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Journal Article

Ethanol and Acetaldehyde in Imbibing Soybean Seeds in Relation to Deterioration

Lowell W. Woodstock and Raymond B. Taylorson
Plant Physiology
Vol. 67, No. 3 (Mar., 1981), pp. 424-428
Stable URL: https://www.jstor.org/stable/4266660
Page Count: 5
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Since scans are not currently available to screen readers, please contact JSTOR User Support for access. We'll provide a PDF copy for your screen reader.
Ethanol and Acetaldehyde in Imbibing Soybean Seeds in Relation to Deterioration
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Abstract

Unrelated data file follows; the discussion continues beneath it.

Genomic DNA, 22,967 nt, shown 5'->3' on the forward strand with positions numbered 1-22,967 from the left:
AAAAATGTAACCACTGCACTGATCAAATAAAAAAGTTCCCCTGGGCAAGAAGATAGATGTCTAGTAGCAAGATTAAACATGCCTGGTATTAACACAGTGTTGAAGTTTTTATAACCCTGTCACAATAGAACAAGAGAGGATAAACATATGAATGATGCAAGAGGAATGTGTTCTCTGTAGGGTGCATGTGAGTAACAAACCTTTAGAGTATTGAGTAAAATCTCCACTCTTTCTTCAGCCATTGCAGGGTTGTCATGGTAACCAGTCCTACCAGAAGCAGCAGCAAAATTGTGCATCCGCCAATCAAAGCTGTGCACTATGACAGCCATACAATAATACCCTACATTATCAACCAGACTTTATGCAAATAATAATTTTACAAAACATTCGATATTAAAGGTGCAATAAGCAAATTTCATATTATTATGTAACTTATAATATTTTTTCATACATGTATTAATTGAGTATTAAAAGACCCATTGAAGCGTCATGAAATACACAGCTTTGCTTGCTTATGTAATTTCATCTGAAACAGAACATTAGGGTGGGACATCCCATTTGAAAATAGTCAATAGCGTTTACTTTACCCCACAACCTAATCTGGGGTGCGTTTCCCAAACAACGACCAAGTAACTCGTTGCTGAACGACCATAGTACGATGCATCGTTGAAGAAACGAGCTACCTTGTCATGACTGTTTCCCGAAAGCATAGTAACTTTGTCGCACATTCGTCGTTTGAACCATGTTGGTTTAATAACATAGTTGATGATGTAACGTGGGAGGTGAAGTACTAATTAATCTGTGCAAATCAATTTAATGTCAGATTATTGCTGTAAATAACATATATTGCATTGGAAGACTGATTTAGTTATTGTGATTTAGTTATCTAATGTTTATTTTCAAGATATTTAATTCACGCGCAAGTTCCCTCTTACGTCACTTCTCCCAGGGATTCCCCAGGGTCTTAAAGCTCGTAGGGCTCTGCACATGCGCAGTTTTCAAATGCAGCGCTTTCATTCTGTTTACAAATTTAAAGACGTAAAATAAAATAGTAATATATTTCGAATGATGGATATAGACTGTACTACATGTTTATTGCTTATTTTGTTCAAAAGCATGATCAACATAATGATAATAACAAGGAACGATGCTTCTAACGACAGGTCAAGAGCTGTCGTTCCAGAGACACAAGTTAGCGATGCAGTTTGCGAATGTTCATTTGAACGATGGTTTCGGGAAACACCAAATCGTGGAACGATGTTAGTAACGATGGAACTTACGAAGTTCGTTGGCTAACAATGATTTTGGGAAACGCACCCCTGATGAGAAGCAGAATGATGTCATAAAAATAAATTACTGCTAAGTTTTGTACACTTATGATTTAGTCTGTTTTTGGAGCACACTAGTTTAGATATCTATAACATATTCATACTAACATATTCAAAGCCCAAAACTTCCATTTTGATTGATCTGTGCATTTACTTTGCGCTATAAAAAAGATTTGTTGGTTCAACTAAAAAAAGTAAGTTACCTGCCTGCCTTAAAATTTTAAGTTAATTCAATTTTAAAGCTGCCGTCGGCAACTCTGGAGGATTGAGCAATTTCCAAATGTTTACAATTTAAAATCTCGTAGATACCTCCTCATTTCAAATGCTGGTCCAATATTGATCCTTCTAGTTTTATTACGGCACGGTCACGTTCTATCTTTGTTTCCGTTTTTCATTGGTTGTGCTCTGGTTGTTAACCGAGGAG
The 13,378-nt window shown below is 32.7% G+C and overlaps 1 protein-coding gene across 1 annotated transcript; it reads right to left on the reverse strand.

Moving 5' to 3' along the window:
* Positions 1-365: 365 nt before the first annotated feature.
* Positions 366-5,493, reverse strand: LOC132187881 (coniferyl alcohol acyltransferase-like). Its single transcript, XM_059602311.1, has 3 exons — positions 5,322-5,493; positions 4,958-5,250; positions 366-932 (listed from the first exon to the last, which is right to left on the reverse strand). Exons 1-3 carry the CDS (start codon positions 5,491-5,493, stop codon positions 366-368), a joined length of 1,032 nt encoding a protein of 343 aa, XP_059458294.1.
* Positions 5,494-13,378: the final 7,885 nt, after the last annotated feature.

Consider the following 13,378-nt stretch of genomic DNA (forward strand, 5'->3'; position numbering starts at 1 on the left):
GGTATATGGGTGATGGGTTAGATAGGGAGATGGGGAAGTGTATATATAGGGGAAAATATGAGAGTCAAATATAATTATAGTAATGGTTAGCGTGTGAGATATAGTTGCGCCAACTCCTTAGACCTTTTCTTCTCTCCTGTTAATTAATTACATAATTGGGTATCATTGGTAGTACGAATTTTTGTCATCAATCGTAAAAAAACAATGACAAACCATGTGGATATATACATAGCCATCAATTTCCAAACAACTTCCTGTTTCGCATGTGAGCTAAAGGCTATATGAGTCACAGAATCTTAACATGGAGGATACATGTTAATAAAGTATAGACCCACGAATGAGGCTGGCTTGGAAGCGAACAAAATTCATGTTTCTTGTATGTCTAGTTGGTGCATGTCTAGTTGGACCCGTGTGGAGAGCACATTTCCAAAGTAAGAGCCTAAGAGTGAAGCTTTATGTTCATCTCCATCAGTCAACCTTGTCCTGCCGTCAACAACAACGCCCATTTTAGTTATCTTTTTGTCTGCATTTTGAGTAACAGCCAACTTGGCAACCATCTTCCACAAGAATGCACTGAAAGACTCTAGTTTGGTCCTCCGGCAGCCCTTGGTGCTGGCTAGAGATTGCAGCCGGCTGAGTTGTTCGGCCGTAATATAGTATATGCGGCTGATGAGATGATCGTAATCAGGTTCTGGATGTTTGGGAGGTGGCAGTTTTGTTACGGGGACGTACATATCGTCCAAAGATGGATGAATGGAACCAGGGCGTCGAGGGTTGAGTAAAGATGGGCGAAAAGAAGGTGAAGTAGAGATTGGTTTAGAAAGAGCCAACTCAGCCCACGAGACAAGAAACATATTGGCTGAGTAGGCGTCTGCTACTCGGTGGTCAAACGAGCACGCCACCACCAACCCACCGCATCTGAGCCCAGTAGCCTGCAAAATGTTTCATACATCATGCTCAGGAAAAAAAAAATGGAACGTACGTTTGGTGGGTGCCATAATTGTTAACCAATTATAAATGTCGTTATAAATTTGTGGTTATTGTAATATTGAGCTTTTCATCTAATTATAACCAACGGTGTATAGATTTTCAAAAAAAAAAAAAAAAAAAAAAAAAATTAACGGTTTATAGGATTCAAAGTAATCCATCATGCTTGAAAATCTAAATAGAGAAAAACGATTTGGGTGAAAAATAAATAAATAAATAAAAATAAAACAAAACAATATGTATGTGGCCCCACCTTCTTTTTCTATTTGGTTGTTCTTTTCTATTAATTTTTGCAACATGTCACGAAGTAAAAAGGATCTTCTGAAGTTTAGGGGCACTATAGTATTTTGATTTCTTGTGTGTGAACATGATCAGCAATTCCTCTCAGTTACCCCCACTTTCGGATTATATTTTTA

Deterioration as evidenced by decline in germination or seedling growth of soybean (cv. Essex) seeds during accelerated aging treatments at 41 C and 100% relative humidity is accompanied by increased levels of acetaldehyde and ethanol in imbibing embryonic axes and seeds. These increases become more pronounced with duration of the aging treatment. A similar inverse relationship between levels of acetaldehyde and ethanol and deterioration was observed when seeds were "naturally" aged for several years. During imbibition of low-vigor, accelerated-aged seeds at 25 C, acetaldehyde and ethanol increased from near trace amounts in dry tissues to maximum levels at 4 hours. Increases in acetaldehyde and ethanol during imbibition were less in high- than in low-vigor seeds. Increases were also less pronounced in low-vigor seeds when water uptake injury was avoided by osmotically decreasing water uptake rate with 30% polyethylene glycol. Embryonic axes from deteriorated seeds were characterized by low rates of O2 uptake and high respiratory quotients relative to the unaged controls. Anaerobic conditions and respiratory inhibitors, such as sodium azide, increased acetaldehyde and ethanol in unaged seeds to levels similar to those in accelerated-aged seeds after 2 hours imbibition. It is suggested that, during aging, an imbalance between tricarboxylic and glycolytic activities, present during early imbibition to some degree even in vigorous unaged seeds, becomes more pronounced and leads to accumulation of ethanol and acetaldehyde.

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